Camellia chronicles – paused

September has come and gone and I realise my camellia identification has paused. This is mainly due to the vast amount of information and images available and the fact that it is quite confusing. Just when I think I have identified a particular flower I view another even closer to my own.

Therefore, I thought I’d wait until such time as I can visit a camellia show in person. In the meantime, here is a selection of our much loved and admired blooms.

By the way, most of these have been flowering since August.

I hope you have enjoyed seeing this array of camellias. We have lived here on the mountain coming up to seventeen years in November and I am constantly grateful to the lady who had such vision to plant camellias. They are scattered in all areas of the garden and once established dong need much attention – pick and enjoy.

Keep gardening and stay well. You can follow me on Instagram @crabandfish_garden, too.

Camellia challenge – the pink edit

I’ve been investigating the identity of some of the pink camellias blooming in our garden now. I collected some for the table.

Readers Digest Gardeners Encyclopaedia of Plants and Flowers

I began by looking at this popular encyclopaedia which was on my bookshelf. However, I had greater success with the website http://www.camelliasaustralia.com.au – so here goes…

A beautiful mid pink rose-like flowers – Ellie’s Girl.

Pale pink large double flowers- Mrs DW Descanso. These have been flowering since June!

Rosy salmon blooms – Harriet Beecher Sheather.

Of course, it’s a challenge identifying a bloom from a page or a website. Would love to attend a camellia conference – one day!

Enjoy your season. Next week: the white edit 😊💐🌺🌷

Breakfast flowers

One of the simple pleasures is breakfast at our local coffee shop with good book in tow. This morning these beautiful spring flowers welcomed me at the table.

I am reading Kate Llewellyn’s A Fig at the Gate (Crows Nest, NSW: Allen and Unwin, 2014). Her reflections on gardening and life are wise and considered.

Now I ready for a day in the garden. How have you started your Saturday?

Follow me on Instagram:

crabandfish_garden for short reflections too. Happy weekend.

Seven years

WordPress just informed me I have been blogging about my garden for seven years – that’s amazing! Thank you to all my followers and to those who comment and share their thoughts and ideas – it’s great to a part of your botanical community!

Seeds in time

Yesterday, a beautiful sunny day, for a change, after yoga, I went to the local nursery and bought some compost and potting soil. I tilled the soil in the two raised garden beds in the “chick-house garden” and added the compost and the soil. By the way, the “chicken-house” garden, is, as the name suggests, a chicken enclosure which is now a vegetable and raspberry garden. We used to have gorgeous Plymouth Rock chickens but after a terrible fox attack, we decided, no more chickens for us, sadly.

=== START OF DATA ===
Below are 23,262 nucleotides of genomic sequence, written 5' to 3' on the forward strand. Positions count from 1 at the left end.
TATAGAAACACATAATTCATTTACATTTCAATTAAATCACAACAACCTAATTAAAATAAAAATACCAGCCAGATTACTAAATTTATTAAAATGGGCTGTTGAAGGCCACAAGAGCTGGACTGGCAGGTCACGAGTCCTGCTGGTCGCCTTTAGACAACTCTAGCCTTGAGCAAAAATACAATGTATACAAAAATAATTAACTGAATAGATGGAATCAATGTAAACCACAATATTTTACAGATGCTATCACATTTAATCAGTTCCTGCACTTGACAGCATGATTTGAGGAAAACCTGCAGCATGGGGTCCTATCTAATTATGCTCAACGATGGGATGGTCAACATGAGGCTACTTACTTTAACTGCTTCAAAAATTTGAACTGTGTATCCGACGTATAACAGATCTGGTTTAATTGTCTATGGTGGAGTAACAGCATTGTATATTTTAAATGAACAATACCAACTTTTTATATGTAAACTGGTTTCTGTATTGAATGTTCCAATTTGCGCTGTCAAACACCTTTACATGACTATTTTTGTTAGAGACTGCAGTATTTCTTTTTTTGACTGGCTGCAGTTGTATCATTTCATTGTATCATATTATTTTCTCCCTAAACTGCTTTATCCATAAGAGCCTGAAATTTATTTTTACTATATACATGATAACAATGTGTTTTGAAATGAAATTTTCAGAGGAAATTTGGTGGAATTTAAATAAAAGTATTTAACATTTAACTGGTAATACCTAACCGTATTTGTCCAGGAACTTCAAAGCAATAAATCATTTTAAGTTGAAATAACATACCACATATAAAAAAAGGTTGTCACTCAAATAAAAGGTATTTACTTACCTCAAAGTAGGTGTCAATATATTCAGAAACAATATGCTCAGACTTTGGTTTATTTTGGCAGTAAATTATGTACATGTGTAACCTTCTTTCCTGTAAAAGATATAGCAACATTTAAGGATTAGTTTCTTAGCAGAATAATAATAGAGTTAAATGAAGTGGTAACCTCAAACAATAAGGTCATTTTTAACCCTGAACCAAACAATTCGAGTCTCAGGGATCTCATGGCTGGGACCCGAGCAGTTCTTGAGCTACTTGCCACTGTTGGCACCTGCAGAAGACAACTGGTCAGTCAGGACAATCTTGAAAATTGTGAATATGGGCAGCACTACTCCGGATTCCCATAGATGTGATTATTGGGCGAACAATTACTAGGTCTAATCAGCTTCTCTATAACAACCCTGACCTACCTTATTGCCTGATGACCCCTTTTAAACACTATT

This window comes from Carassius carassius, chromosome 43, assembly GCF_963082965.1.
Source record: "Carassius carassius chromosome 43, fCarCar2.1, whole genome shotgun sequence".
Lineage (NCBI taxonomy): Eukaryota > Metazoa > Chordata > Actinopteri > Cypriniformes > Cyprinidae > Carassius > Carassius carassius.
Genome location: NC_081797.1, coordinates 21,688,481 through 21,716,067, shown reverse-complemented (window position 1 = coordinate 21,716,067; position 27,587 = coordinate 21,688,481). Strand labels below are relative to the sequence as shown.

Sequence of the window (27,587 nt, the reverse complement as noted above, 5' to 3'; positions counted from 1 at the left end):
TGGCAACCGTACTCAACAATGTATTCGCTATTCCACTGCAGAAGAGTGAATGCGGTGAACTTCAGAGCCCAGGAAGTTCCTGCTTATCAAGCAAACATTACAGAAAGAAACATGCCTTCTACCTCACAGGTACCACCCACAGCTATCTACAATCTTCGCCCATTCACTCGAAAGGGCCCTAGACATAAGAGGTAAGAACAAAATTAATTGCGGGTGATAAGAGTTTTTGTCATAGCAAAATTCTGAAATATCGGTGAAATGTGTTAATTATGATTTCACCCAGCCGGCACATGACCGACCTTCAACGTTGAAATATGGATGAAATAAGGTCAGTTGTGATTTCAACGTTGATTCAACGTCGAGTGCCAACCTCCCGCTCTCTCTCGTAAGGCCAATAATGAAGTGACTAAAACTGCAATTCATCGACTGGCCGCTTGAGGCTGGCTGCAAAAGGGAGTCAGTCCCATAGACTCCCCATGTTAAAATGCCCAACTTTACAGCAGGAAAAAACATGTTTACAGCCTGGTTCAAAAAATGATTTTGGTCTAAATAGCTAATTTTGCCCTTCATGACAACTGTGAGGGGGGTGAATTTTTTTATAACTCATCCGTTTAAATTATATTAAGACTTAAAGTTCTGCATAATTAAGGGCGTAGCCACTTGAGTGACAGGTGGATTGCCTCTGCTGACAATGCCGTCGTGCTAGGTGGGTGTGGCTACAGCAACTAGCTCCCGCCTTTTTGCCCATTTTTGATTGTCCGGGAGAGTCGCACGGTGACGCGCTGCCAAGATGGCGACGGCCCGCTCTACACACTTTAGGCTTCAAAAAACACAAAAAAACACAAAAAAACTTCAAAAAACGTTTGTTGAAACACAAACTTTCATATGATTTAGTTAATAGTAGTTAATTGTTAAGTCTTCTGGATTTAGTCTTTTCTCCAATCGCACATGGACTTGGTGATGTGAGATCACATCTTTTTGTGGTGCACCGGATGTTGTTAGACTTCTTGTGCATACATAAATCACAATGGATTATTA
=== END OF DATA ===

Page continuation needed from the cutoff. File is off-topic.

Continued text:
I pruned some of the grape vines and raked around to neaten things up. You see, we will be going overseas in a couple of weeks and I want to plant some seeds for when we return.

 I always try to plant seeds from the The digger’s seeds club  www.diggers.com.au – a well-respected heirloom seed savers cooperative, recommends the following to plant – an heirloom seed club which has been around for about forty years – their latest issue suggests;
Broad bean “Crimson”
Pea “Greenfest”
Califlower “mini”
Radish Pink Lady Slipper
Cabbage “mini”
Spinach “Bloomsdale”
Turnip “White Mini
Onion “Australian Brown”
Parsnip “Hollow Crown”
Lettuce “Tennis Ball”

 I always try to plant seeds purchased from the The Digger’s Seeds club  www.diggers.com.au – a well-respected heirloom seed savers cooperative here in Australia which has been around for about forty years – their latest issue suggests seeds for our Cold Zone:

  • Pea “Greenfest”
  • Broad bean “Crimson”
  • Califlower “mini”
  • Radish Pink Lady Slipper
  • Cabbage “mini”
  • Spinach “Bloomsdale”
  • Turnip “White Mini
  • Onion “Australian Brown”
  • Parsnip “Hollow Crown” Lettuce “Tennis Ball”

I have a bit of work in preparation but it will be worth it to return to sprouting and growing seeds into plants. Happy weekend gardening.

Be botanical, be in the garden.

The last of the gold

The last of the autumn leaves. This large prunus tree shades our back deck in summer and certainly gives us a spectacular treat in spring with its pink blossoms and then again in autumn when it sheds its glorious, golden leaves.

I don’t mind raking up the multitude of fallen leaves. It’s been so dry this autumn that it was quite an easy task, despite my cat Albert’s interest in them too!

It’s always wonderful to see overseas visitors come to the mountain to see the dramatic display. It is said to be auspicious in many Asian cultures to be in and among the autumn hues. It is a revered and some even say, a spiritual experience.

My neighbour recently reprimanded me when she spotted some fake flowers in one of my vases, “we live surrounded by beauty and real colour, bring some fresh foliage into the house!” I took her advice.

I hope you can display some of your garden in your home this weekend and enjoy some time with family or friends. Happy gardening. 🙂

Bulb time

Bulb planting time – spent the last few days planting tons of bulbs. These were dug up from a large clump and released from each other to start anew. Happy gardening and always be … botanical. 🙂 #